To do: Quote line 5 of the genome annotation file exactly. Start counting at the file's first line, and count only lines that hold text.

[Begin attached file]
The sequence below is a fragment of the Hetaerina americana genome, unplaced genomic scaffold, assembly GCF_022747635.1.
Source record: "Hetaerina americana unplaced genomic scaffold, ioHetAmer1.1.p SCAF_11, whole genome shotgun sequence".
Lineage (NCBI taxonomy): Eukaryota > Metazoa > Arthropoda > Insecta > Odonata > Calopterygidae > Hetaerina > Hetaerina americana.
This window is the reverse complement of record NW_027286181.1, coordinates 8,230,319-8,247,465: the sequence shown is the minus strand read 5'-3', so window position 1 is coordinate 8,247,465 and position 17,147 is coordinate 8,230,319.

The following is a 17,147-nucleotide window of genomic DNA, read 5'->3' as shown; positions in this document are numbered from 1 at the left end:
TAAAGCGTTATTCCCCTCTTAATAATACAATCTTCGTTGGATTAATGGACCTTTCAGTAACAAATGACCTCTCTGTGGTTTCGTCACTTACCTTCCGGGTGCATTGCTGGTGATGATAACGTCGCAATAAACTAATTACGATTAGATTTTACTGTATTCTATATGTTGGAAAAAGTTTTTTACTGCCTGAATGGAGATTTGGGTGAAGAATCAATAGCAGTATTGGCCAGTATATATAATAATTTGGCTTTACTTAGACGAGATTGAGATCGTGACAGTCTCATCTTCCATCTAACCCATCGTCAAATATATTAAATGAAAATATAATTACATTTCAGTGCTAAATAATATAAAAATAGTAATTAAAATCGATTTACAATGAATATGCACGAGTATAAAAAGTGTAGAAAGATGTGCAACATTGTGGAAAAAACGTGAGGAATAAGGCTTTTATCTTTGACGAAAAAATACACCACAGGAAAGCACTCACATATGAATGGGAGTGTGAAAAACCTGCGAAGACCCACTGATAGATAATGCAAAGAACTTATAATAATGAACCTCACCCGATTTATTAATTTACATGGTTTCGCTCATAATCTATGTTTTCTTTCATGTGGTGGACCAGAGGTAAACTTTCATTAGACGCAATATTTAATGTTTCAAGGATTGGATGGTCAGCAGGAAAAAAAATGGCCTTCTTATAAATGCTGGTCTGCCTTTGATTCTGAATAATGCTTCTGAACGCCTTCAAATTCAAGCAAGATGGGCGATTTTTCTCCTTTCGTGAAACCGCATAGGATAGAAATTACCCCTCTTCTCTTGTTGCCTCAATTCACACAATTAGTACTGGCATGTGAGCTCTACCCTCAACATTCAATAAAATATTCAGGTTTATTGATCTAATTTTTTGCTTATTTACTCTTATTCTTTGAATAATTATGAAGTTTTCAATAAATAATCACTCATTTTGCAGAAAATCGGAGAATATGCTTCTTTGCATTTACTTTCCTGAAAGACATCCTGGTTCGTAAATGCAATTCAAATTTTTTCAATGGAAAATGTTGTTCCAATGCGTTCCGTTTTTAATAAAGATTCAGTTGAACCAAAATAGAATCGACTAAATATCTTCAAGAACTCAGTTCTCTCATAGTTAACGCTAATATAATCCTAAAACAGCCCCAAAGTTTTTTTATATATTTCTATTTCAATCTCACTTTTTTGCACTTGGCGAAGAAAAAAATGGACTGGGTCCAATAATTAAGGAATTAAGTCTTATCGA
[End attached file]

The following is a 17,147-nucleotide window of genomic DNA, read 5'->3' as shown; positions in this document are numbered from 1 at the left end: